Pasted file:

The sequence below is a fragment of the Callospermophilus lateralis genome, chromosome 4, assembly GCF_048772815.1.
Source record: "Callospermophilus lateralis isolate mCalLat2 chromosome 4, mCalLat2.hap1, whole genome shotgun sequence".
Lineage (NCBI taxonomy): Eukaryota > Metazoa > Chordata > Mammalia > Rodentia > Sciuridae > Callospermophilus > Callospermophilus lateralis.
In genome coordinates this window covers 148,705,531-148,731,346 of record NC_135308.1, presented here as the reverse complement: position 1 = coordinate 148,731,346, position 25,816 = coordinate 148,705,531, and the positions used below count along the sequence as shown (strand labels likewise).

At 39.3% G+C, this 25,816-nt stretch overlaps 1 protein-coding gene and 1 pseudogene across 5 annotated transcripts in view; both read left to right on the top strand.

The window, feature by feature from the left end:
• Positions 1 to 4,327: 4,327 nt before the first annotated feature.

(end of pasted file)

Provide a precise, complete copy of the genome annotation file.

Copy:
The sequence below is a fragment of the Callospermophilus lateralis genome, chromosome 4, assembly GCF_048772815.1.
Source record: "Callospermophilus lateralis isolate mCalLat2 chromosome 4, mCalLat2.hap1, whole genome shotgun sequence".
Lineage (NCBI taxonomy): Eukaryota > Metazoa > Chordata > Mammalia > Rodentia > Sciuridae > Callospermophilus > Callospermophilus lateralis.
In genome coordinates this window covers 148,705,531-148,731,346 of record NC_135308.1, presented here as the reverse complement: position 1 = coordinate 148,731,346, position 25,816 = coordinate 148,705,531, and the positions used below count along the sequence as shown (strand labels likewise).

At 39.3% G+C, this 25,816-nt stretch overlaps 1 protein-coding gene and 1 pseudogene across 5 annotated transcripts in view; both read left to right on the top strand.

The window, feature by feature from the left end:
• Positions 1 to 4,327: 4,327 nt before the first annotated feature.